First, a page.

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The magical world of words
Bronx teacher uses ‘Harry Potter’ to cast a spell with books
It’s common knowledge that Muggles — nonmagical people — aren’t permitted to visit Hogwarts School of Witchcraft and Wizardry. But if there’s an exception to the rule, the students in Alessandra Giuffre’s class at PS 140 in the Bronx couldn’t be more deserving.
Giuffre has been reading the “Harry Potter” series by J.K. Rowling to her 12 students, a mix of 4th- and 5th-graders with disabilities, every morning since September 2016.
“When I was in 5th grade, I hated to read,” remembers Giuffre. “Then ‘Harry Potter’ came out, and I got hooked.”
She thought the same might be true of her students, many of whom were reluctant readers and writers.
“So many people think they wouldn’t be able to handle the complexity of a story like this. But we stop and talk about it, we make thinking maps to organize our thoughts,” she says. “I’m so proud of them and what they’ve accomplished.”
Her students’ interest in the series is a testament to Giuffre’s own enthusiasm.
“She’s so passionate about it and consistent with reading it,” says Noelle Clark, a special education teacher who teaches many of Giuffre’s students. “It’s become a great part of the day that the kids really look forward to.”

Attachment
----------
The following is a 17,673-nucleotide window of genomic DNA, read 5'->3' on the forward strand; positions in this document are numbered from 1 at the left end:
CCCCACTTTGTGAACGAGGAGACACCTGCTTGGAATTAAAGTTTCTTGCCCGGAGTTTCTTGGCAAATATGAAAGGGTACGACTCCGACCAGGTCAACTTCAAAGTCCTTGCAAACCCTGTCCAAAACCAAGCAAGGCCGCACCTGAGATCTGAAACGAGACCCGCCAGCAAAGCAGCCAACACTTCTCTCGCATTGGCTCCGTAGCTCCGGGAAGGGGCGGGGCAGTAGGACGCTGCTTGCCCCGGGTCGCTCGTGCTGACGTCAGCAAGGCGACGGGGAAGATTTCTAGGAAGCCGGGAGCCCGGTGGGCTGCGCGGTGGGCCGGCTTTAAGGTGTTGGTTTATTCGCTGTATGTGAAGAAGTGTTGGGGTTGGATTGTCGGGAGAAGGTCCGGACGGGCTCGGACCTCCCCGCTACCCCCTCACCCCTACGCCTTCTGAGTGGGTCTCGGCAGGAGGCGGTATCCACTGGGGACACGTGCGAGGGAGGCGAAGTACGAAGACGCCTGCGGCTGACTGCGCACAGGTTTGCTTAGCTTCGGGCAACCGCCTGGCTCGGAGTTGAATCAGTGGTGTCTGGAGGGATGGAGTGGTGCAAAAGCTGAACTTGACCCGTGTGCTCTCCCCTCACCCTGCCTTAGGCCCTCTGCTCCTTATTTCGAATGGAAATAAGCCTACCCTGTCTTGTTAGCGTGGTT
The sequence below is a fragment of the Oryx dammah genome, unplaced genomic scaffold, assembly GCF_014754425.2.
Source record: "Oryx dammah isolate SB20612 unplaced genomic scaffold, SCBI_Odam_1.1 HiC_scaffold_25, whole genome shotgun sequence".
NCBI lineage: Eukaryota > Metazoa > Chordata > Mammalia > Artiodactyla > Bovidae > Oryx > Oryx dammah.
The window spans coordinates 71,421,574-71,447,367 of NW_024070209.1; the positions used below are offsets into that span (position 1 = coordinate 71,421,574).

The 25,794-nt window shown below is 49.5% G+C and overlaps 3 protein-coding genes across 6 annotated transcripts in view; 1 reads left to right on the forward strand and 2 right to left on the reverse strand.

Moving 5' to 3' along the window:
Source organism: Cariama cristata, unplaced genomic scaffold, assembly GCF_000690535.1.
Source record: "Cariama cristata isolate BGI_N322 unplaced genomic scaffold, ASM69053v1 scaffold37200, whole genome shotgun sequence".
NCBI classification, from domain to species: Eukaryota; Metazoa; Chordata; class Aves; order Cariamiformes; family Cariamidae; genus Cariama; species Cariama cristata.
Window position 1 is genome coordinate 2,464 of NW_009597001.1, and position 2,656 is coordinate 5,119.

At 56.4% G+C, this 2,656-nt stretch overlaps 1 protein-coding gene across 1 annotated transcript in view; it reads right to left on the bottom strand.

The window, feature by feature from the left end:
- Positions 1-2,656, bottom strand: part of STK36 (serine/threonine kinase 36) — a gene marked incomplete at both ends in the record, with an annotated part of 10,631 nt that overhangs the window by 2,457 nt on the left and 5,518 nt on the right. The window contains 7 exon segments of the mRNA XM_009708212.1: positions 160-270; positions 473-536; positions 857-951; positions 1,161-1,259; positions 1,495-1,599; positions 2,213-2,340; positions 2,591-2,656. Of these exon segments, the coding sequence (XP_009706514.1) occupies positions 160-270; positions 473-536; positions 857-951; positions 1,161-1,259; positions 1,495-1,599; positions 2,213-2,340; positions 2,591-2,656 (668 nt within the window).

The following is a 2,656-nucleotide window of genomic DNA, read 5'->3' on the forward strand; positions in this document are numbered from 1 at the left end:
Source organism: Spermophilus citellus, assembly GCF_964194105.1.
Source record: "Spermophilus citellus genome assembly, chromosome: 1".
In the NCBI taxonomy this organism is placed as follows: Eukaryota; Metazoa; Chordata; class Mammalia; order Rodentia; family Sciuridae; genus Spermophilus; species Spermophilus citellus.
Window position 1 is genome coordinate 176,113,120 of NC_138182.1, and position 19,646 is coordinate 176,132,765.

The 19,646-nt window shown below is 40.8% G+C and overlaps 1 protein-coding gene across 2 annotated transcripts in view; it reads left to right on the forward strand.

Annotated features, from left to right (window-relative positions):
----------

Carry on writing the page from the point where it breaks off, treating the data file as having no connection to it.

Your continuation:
The class begins each morning with a read-aloud — “It helps get them to school on time, too,” says Giuffre — and a related writing activity.
As they approached the conclusion of the fifth book, “Harry Potter and the Order of the Phoenix,” in late November, students worked together as a class to summarize the events of the past few chapters. Then they wrote individual paragraphs about their favorite plot points.
The writing becomes part of each student’s own growing narrative of the book, which Giuffre laminates so they can take them home to reread or retell the story to family and friends.
Each time they finish a book, they celebrate by watching the accompanying movie and comparing and contrasting the text to the film.
“The movie plays it so fast, and the book has so many more details,” observed 5th-grader Isaiah. “I like the books better. The further you go, the more interesting it gets.”
There’s certainly magic in the air in Giuffre’s classroom, where the door bears a sign that reads “No Muggles Beyond this Point.”
“It’s such a boost to their reading morale,” Giuffre says of her students, some of whom read independently at a 1st-grade level. “I hope they always remember doing this.”
What is your favorite winter-themed children's story?
The Snowy Day, by Ezra Jack Keats
The Polar Express, by Chris Van Allsburg
The Snow Queen, by Hans Christian Andersen
Owl Moon, by Jane Yolen
The Mitten, by Jan Brett
Total votes: 106